I was a late bloomer. A couple of months ago, I started and binged the HBO TV series Six Feet Under. It was created and produced by Alan Ball who was inspired to write the show after the loss of his sister.
Six Feet Under centers on the Fisher family and their privately owned and operated funeral home, Fisher and Sons.
The pilot episode opens with an ad for a hearse. Unusual, to me as I’ve never seen a commercial for any funeral product aside from the The Cremation Society of MN, but I suppose people in the industry are wondering what’s out there.
It camera then moves to Nathanial Fisher Sr. He’s in his brand new hearse, singing “I’ll Be Home for Christmas” and smoking a cigarette. His wife, Ruth, calls to ask him if he’s taken his blood pressure medication, run the errands for Christmas Eve dinner etc. and IS HE SMOKING in the new hearse?!?!
“We never should’ve bought that hearse” says their son David, who is sitting in the background at the kitchen table.
Nathanial tosses the smoke out the window and tells Ruth he’s quitting right now.
They hang up, Nathanial is momentarily distracted and is hit and killed by a bus.
Bing Crosby continues the song and my heart jumps into my throat and sits there. My grandma passed away unexpectedly on Christmas Eve and just thinking about all the lives that are about to be shattered… has me choked up. I’m not five minutes into this show and already I want to cry. This is my kind of show!
Next we see a two young, attractive people exiting an airplane (one is Nate Jr.) and spilling out into the airport with the rest of the passengers of their flight. The two prepare to part ways, as they’ve just met but take an (unexpected?) detour into a supply closet and get freaky. It’s a cool camera shot that focuses on the pair but also their reflection in a mirror that hangs and the images is cloudy/dirty/doesn’t reflect the exact image of what is happening. It adds mystery or at least a second thought.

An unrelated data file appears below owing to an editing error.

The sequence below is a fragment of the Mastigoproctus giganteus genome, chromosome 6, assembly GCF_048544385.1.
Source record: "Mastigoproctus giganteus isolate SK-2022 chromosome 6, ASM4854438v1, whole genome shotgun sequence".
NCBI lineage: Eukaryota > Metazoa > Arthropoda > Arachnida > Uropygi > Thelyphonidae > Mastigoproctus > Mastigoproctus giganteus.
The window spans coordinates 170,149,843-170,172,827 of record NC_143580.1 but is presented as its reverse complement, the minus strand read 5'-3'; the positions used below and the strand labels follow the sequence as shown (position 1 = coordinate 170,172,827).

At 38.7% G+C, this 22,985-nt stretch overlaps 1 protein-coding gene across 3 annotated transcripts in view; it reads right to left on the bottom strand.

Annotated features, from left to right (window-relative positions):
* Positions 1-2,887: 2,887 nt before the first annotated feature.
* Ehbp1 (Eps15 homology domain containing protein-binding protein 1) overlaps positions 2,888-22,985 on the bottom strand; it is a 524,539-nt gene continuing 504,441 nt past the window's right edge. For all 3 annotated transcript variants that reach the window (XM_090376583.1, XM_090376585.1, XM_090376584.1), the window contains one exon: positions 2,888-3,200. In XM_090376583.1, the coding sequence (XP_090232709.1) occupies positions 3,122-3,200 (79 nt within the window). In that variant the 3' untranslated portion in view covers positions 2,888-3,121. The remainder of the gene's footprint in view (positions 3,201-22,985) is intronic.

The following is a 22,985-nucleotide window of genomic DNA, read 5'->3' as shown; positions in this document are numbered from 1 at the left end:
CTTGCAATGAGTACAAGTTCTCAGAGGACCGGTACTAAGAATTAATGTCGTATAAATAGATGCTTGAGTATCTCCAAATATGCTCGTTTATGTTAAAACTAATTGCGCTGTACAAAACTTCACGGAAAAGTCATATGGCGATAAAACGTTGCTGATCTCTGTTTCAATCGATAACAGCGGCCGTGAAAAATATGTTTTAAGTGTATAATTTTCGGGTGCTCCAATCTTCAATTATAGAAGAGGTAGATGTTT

Back at the house/funeral home, Ruth is making dinner when the phone rings. She answers, pauses and responds “yes, this is his WIFE…” She gets the news about her husband’s death and throws the phone as if it is poison. She hyperventilates and screams. She pulls out all the kitchen drawers and pushes everything off the countertops. Their house is their living space and also contains the funeral home. Unfortunately, there is a memorial service going on during Ruth’s hysterics. David, who has been overseeing the service, rushes upstairs to see what the commotion is about. He finds his mom on the floor in the corner.
“There’s been an accident. The new hearse is totaled. Your father is dead. My pot roast is ruined.”
I admire the way she started out with the less shocking things, mentioned the death and then finished up with the pot roast. I think that’s probably how my brain would’ve handled it too. Don’t leave the worst news just hanging out there…
David has a shocked look on his face but it seems set in stone. Frozen in a way.
Back at the airport, in the afterglow of a supply room romp, Nate gets the call from David that their father is dead.
Finally, we meet Claire. The youngest Fisher. She drives the old hearse and is considered somewhat of a freak because of her car and the fact that she lives in a funeral home. Like she has a choice. Kids are cruel. Anyway… she’s on her way to a party and tries crystal meth for the first time. Of course, right after she exhales, David calls Claire.
“I have to go” she states to the group.
“You’re coming back though, right?” someone asks